"Attorneys serving under the public defender, whether full-time staff attorneys or contracted pool attorneys, meet the definition of an OPD employee for TCA purposes, and have been treated as public employees in previous cases, Justice Jaynee LaVecchia wrote for the court. The OPD is an office within the executive branch, whose head is appointed by the governor with the advice and consent of the state Senate, LaVecchia said. It relies on state funding appropriated through the annual state budget."
Wednesday, April 15, 2020
At Torts Today, George Conk is reporting the death of the attorney who won Henningsen v. Bloomfield Motors in 1960. Here is the family's obituary:
Englewood, NJ Bernard Chazen - Englewood, NJ – age 96 on April 11, 2020
Born to Nathan and Esther Chazen in New York, New York.
Beloved husband of Bernice Chazen for 56 years who predeceased him in 2010. A wonderful father to David, Jonathan (his wife Cynthia) and Sarah (her husband Martin). He raised his family in Englewood and served on the Englewood Board of Education (1965-1969, President 1968-1969). General Counsel to the Englewood Redevelopment Agency (1970-1973).
A loving grandfather to grandsons Sam, Max, Ben, Daniel and Jacob. A first generation American citizen. Worked in his parent’s millinery shop as a child.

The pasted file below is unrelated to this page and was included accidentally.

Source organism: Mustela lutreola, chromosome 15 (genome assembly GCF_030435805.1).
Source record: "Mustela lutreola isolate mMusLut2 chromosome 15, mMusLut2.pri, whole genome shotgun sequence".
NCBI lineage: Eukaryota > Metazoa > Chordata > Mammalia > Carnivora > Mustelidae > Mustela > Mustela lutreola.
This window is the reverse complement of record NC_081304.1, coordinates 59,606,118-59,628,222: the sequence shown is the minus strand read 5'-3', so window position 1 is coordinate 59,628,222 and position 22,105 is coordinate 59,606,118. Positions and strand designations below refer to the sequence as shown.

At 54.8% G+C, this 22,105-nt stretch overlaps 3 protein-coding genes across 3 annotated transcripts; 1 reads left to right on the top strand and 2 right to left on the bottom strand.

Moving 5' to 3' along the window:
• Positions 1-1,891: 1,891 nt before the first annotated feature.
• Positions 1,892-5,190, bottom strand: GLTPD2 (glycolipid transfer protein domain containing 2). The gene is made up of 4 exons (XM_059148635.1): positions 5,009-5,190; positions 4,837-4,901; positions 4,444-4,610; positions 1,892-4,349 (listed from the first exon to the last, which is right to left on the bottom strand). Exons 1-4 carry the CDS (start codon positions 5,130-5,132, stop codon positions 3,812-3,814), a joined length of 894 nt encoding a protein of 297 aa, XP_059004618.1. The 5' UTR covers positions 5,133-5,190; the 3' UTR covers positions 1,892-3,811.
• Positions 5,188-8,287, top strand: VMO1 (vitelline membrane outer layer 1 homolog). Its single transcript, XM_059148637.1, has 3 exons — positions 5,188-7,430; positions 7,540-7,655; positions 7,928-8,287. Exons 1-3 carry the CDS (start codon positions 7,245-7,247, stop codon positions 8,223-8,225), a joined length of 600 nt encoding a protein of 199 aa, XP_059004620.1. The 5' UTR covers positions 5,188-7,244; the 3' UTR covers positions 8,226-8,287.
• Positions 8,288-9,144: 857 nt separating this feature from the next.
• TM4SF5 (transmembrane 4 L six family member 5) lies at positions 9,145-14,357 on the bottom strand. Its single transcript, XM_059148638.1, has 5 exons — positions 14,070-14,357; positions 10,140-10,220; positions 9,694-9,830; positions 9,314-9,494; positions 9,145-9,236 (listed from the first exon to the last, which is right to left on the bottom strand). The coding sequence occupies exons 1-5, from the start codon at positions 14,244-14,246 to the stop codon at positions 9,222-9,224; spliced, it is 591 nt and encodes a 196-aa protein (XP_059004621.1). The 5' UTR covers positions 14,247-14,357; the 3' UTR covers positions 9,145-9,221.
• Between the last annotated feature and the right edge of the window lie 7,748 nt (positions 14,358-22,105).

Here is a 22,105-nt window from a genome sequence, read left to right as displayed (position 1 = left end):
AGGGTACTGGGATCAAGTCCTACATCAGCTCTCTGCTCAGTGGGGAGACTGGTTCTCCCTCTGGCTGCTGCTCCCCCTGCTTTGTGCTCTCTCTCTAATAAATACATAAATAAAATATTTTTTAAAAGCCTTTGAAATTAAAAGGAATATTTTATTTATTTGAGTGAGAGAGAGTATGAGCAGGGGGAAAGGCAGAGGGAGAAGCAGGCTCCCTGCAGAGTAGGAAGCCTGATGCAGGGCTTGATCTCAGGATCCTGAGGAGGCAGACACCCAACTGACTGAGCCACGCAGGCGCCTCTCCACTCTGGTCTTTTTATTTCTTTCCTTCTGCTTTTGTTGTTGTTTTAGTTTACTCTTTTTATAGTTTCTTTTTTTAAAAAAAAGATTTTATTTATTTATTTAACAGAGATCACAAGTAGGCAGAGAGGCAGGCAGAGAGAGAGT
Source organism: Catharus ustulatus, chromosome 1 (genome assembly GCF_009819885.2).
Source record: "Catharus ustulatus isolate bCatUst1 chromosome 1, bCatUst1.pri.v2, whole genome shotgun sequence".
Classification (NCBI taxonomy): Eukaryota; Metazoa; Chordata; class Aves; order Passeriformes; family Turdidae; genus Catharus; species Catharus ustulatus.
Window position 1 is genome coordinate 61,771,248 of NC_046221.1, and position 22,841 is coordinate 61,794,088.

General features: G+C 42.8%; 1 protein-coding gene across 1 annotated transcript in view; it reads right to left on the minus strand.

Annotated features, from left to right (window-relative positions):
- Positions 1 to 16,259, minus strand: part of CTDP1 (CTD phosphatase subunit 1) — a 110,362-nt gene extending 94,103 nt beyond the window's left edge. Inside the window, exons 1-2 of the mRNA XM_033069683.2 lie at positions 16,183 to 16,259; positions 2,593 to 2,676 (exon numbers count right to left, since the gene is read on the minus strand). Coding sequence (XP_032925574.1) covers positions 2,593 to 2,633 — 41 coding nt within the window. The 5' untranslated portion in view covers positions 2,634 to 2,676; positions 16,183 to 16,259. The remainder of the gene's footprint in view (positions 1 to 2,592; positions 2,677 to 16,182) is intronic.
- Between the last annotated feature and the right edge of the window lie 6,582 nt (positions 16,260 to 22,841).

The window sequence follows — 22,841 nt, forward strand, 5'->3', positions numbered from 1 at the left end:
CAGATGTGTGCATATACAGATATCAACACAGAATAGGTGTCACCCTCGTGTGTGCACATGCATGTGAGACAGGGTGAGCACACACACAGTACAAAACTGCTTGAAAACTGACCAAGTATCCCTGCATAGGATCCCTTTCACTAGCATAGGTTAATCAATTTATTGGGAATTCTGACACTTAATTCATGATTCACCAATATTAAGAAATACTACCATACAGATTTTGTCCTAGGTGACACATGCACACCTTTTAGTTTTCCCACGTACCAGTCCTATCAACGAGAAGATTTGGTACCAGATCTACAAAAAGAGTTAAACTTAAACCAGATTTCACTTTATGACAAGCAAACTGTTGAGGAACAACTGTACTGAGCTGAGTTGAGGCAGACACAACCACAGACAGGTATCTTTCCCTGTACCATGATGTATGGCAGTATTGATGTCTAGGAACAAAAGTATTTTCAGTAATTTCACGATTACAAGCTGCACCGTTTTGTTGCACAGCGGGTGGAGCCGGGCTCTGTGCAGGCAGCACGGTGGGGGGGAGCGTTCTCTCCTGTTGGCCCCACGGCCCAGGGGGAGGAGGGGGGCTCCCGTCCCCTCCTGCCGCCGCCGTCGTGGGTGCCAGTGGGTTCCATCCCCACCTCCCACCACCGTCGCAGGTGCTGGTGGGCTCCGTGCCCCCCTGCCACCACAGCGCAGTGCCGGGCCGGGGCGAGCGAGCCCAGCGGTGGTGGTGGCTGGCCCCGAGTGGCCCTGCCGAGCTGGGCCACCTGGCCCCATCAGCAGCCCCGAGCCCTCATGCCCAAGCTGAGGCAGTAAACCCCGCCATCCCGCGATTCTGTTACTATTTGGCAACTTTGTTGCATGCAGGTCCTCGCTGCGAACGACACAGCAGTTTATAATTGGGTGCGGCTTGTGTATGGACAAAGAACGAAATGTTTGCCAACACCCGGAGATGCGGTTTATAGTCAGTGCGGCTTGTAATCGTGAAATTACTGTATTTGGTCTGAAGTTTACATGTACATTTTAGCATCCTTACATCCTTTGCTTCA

As a member of America’s greatest generation he enlisted in the Navy during World War II and served as a lieutenant aboard an LST in the Pacific Theater. Upon his return he attended Middlebury College, Columbia University (JD) and Rutgers University (LLM) thanks to the GI Bill. He continued to serve in the Navy reserves as a JAG officer and retired with the rank of Captain.
In 1949 he began to practice law in New Jersey. His contributions to American jurisprudence in the field of product liability improved the lives of all Americans. He believed that manufacturers have a responsibility to make their products safe for use. There was a time that manufacturers of a defective products were not legally responsible to the consumer because the consumer did not purchase the product directly from the manufacturer and lacked privity of contract. He searched for the right case to take up on appeal and change the law. He found it and argued the landmark 1960 case, Henningsen v. Bloomfield Motors, and pioneered modern product liability law into what became the law of the land.
Manufacturers are now incentivized to make safe products and avoid liability for defective products that injure consumers. He argued cases before the US Supreme Court.
He was an Associate Editor of the New Jersey Law Journal from 1967 until his retirement in 2008 and a prolific writer of editorials. He often lectured to other lawyers on a variety of legal topics for continuing legal education programs run by ICLE and Inns of Court. He was appointed to numerous committees by the New Jersey Supreme Court. He was appointed to numerous commissions by the Governor and served on the New Jersey Law Revision Commission. He was a Certified Civil Trial Attorney. He was considered a “lawyer’s lawyer”.
Tuesday, April 14, 2020
I missed this post from February. Jenny Wriggins posted about teaching Torts and race at the Race and the Law Prof Blog. Her conclusion:
Racism is becoming stronger in the U.S., despite the long struggles for racial justice in the U.S. and despite the fact that it is so deeply wrong. Our country has not completely addressed the history of race and racism in law. And this definitely is true in the teaching of tort law. Now is the time to make a serious start on this essential project.
Monday, April 13, 2020